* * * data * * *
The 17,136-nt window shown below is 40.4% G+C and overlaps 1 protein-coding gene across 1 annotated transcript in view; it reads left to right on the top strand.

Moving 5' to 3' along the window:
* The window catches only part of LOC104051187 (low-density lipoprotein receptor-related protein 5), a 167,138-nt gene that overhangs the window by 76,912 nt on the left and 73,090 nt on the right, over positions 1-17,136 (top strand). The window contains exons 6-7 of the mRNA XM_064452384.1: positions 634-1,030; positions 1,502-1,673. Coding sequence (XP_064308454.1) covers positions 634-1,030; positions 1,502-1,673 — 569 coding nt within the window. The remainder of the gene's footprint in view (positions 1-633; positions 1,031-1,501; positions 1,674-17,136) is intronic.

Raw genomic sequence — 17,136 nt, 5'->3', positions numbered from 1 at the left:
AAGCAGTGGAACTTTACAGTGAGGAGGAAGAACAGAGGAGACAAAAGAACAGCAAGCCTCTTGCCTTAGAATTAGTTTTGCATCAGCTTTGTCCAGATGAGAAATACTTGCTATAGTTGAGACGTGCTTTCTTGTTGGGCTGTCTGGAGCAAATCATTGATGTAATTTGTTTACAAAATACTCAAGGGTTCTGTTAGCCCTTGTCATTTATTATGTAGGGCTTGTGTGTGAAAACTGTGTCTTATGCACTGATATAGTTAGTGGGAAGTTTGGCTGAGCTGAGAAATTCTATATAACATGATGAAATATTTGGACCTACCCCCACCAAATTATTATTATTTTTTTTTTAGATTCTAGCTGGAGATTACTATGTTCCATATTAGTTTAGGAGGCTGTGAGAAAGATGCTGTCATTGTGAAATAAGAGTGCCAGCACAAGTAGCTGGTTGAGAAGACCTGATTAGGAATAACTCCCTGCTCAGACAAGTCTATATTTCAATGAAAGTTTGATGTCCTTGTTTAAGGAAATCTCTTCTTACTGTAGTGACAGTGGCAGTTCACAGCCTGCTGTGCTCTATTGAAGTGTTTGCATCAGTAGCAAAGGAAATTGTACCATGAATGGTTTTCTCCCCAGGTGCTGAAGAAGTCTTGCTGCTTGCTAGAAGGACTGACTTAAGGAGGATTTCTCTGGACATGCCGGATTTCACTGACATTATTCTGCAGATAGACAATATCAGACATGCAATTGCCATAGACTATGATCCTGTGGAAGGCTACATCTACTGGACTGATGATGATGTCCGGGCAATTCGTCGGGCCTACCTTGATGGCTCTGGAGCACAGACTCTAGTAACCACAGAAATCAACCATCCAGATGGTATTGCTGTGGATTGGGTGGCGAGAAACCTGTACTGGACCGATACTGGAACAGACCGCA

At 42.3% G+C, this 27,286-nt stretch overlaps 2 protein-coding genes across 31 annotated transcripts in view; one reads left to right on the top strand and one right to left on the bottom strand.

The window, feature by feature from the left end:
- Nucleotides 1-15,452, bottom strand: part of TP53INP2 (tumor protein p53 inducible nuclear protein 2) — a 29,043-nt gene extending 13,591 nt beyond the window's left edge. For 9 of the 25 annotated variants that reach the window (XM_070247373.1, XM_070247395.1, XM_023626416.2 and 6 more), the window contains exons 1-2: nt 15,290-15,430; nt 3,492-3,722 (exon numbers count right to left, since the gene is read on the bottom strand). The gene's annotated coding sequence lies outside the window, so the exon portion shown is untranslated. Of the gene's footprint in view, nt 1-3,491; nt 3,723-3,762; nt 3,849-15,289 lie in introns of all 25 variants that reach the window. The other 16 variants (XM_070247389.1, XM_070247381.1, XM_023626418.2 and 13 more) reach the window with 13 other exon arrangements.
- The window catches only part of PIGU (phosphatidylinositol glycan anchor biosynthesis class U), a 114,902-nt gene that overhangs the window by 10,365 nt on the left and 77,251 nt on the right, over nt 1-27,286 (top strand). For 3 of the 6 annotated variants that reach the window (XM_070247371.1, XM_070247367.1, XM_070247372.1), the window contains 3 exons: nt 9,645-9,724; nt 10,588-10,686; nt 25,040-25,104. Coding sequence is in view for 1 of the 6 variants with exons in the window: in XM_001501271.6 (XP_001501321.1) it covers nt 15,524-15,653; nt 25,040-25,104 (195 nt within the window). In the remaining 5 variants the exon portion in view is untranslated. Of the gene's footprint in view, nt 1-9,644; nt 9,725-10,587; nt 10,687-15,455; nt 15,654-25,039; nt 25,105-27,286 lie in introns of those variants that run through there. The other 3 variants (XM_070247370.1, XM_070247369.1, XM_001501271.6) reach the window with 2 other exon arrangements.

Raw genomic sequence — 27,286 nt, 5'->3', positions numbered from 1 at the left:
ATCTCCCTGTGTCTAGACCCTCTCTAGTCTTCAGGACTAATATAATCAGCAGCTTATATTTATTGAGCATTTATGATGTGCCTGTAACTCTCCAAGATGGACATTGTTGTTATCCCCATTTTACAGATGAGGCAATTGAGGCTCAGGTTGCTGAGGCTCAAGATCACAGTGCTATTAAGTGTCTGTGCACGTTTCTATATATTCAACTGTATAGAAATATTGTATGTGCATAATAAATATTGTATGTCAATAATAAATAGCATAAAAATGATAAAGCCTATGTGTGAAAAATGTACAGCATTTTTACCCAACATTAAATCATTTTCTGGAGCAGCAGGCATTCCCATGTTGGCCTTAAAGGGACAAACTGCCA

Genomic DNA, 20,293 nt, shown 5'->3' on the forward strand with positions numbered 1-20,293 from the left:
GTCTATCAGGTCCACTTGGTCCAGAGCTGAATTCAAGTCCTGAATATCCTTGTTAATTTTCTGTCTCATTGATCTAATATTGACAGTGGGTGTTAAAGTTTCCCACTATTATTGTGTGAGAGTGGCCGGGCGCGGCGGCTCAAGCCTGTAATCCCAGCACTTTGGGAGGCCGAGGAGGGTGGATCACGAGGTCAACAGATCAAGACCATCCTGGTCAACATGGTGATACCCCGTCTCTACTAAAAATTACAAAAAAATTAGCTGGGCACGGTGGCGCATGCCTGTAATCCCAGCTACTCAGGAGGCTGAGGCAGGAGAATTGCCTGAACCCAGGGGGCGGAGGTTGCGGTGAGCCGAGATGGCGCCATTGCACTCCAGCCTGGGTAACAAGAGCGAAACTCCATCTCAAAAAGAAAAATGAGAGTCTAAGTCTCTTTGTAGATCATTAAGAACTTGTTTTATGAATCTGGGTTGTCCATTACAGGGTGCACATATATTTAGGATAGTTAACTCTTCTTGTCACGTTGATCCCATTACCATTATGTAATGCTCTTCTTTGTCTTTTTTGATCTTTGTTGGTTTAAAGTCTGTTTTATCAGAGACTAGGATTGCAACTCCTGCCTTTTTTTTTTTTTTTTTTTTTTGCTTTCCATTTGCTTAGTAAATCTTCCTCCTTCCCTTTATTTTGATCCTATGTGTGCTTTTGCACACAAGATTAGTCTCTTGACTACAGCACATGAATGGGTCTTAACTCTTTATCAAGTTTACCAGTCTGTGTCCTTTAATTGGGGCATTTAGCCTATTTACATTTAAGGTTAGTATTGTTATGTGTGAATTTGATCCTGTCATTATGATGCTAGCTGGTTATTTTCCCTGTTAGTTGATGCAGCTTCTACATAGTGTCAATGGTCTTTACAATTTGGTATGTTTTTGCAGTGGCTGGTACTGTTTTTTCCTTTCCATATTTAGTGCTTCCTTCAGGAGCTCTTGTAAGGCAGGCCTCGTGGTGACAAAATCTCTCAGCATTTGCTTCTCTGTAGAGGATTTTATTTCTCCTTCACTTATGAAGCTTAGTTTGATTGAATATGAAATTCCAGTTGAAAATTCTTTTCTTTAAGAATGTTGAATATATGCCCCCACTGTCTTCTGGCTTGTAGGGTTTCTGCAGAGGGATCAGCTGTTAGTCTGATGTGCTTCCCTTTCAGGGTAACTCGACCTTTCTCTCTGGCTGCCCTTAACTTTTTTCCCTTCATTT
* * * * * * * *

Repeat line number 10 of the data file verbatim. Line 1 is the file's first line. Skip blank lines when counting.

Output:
Raw genomic sequence — 27,286 nt, 5'->3', positions numbered from 1 at the left: